Induction – Whilst this may not be relevant in the current situation, long term, making homeworking work requires induction plans that take account of the needs of homeworkers. When working from home, not seeing people face to face, not hearing things going on in the office can slow down the process of integrating into a new company. This must be actively addressed, and can be. This may include a number of days actively working in an office or with colleagues.
When we start a new job, much of the culture of the company becomes known through a natural process of what we see and hear. This doesn’t happen as quickly and easily with home workers. Finding out who the “go to” person is and where to get help can be more difficult. A buddy system or central person can really help to overcome this. When I first started the job in which home working worked well, I spent most of the first month either in the office or with other homeworkers. I was given a person, one of the admin team (a person who had a good knowledge of the company and who’s who), she was my go to person. If I didn’t know who to ask she could help me.
Feedback – Reviewing work and providing feedback is even more important in homeworking. When in the office, overhearing what others do, picking up new ideas, different ways and being questioned often happens naturally. When people are dispersed at home this can be lost if not actively worked on. Having ways of monitoring output, reviewing and providing feedback in a way that works for the job role is vital.
How do I know if people are working?
This is the most common question I’m asked and it’s also another reason I’m an advocate of homeworking. Homeworking focuses the minds on output, not time spent at a desk. When the question is asked about monitoring work at home, this comes from a view that someone viably in the office at their desk is working. This is not necessarily true as many of us can tell stories of people sat at their desk browsing the Internet or procrastinating in another way. If we know exactly what we expect from someone we can measure whether they achieve this. This may not be possible on a by the day or by the hour but could be project X must be completed in 3 months. This is still and output and someone would still have to work consistently to achieve this. How we monitor and what we monitor is, of course, specific to the organisation and job the person does.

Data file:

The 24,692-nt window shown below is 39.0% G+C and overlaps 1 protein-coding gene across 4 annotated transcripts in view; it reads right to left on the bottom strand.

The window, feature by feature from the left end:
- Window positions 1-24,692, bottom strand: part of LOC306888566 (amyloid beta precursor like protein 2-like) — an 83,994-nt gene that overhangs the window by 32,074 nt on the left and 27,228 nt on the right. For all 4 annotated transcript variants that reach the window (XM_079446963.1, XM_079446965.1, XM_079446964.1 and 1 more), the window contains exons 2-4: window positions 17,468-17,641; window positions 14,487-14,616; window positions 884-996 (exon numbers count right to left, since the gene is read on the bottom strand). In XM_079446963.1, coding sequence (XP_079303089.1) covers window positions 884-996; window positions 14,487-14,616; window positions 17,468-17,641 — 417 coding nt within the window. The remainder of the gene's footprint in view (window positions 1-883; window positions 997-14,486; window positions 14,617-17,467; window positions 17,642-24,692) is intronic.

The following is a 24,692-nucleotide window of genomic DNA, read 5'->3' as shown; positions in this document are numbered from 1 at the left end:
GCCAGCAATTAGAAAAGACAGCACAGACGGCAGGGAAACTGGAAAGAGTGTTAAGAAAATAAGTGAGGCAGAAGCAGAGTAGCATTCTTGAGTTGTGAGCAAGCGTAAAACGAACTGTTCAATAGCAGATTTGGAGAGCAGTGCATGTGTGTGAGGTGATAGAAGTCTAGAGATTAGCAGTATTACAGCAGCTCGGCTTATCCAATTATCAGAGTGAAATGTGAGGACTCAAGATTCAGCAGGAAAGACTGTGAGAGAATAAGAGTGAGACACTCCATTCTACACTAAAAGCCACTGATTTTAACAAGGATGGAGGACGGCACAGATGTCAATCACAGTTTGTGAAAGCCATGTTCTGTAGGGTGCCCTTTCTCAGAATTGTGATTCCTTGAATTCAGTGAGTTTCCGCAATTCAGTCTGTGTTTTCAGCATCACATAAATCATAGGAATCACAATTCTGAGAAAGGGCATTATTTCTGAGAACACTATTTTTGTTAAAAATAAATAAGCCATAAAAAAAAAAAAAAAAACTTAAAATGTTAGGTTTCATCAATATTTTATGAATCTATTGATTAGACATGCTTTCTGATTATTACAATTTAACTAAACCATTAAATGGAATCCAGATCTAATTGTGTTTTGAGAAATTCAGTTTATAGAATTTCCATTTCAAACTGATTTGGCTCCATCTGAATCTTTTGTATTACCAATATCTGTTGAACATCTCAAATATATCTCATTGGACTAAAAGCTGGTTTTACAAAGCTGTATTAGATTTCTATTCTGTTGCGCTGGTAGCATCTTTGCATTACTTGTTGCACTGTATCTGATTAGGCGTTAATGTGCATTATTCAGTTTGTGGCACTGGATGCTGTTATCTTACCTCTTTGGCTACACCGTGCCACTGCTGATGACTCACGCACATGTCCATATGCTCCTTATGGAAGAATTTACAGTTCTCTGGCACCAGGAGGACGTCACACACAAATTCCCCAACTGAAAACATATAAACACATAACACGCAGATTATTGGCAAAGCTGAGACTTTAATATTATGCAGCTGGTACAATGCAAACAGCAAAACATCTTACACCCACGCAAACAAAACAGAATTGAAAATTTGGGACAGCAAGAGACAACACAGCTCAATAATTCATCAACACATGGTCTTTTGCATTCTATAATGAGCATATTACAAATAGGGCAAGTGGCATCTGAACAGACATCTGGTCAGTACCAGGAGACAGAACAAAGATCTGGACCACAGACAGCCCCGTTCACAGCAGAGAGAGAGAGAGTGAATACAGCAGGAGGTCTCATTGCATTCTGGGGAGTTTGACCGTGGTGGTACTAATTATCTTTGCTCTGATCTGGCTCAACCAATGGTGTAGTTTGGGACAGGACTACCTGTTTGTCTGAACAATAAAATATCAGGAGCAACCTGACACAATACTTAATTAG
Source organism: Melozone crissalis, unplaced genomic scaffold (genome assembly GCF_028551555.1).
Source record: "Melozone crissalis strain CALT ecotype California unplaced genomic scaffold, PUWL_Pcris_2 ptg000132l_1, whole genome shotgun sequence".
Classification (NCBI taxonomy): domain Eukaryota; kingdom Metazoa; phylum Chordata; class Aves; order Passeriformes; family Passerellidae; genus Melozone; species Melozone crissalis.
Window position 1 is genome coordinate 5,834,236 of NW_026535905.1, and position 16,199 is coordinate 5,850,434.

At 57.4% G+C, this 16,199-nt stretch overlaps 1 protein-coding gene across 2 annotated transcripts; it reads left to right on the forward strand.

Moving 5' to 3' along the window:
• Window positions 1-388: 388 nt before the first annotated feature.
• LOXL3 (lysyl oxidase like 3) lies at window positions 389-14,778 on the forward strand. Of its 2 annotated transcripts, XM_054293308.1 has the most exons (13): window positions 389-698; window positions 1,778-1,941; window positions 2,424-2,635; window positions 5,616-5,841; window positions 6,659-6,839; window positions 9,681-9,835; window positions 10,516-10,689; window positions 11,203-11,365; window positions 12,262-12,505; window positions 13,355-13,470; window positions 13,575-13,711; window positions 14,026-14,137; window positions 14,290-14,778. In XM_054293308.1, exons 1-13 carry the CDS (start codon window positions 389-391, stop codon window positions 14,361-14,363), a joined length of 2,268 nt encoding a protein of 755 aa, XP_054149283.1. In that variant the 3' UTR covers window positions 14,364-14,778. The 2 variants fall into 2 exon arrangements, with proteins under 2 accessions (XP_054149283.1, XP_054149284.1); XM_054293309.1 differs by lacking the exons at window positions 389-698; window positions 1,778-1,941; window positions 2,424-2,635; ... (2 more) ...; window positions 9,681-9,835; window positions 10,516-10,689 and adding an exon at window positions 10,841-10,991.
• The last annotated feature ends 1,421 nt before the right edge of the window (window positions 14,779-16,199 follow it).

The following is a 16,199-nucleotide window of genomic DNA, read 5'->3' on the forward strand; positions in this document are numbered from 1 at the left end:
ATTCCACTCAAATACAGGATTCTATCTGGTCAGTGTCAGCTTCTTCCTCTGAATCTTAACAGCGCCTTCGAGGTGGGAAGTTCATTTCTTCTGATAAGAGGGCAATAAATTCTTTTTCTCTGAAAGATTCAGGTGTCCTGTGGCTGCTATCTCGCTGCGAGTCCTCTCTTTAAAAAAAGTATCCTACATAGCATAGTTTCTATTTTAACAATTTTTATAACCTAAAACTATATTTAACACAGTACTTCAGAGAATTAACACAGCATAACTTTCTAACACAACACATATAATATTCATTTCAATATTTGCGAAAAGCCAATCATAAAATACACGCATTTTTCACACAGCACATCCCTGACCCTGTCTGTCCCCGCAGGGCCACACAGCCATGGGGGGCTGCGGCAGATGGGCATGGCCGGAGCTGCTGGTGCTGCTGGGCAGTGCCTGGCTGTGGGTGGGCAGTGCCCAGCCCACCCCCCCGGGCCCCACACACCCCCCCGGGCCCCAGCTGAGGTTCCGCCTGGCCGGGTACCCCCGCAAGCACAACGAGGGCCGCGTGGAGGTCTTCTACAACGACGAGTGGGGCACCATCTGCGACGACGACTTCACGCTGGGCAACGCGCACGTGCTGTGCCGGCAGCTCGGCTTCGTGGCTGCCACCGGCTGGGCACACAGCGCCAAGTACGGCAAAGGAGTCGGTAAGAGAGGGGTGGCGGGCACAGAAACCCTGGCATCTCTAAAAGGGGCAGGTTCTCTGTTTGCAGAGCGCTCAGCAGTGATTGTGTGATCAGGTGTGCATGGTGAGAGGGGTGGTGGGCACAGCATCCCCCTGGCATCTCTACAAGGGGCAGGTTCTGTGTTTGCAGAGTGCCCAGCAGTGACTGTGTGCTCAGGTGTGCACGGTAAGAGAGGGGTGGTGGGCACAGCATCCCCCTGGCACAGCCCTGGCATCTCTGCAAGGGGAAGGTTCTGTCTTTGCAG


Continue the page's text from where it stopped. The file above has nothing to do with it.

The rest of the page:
Homeworking has plenty of benefits, beyond the scope of this blog to list them all. It can work well, it can increase productivity and reduce costs. However, this does require active decision to make it work. If you’ve suddenly moved to homeworking, make sure people have all the equipment to do the job, then get communication right. Keep people communicating. This is particularly important in the current climate where there may be personal isolation as well as the need to make homeworking work for your staff and, crucially, your business!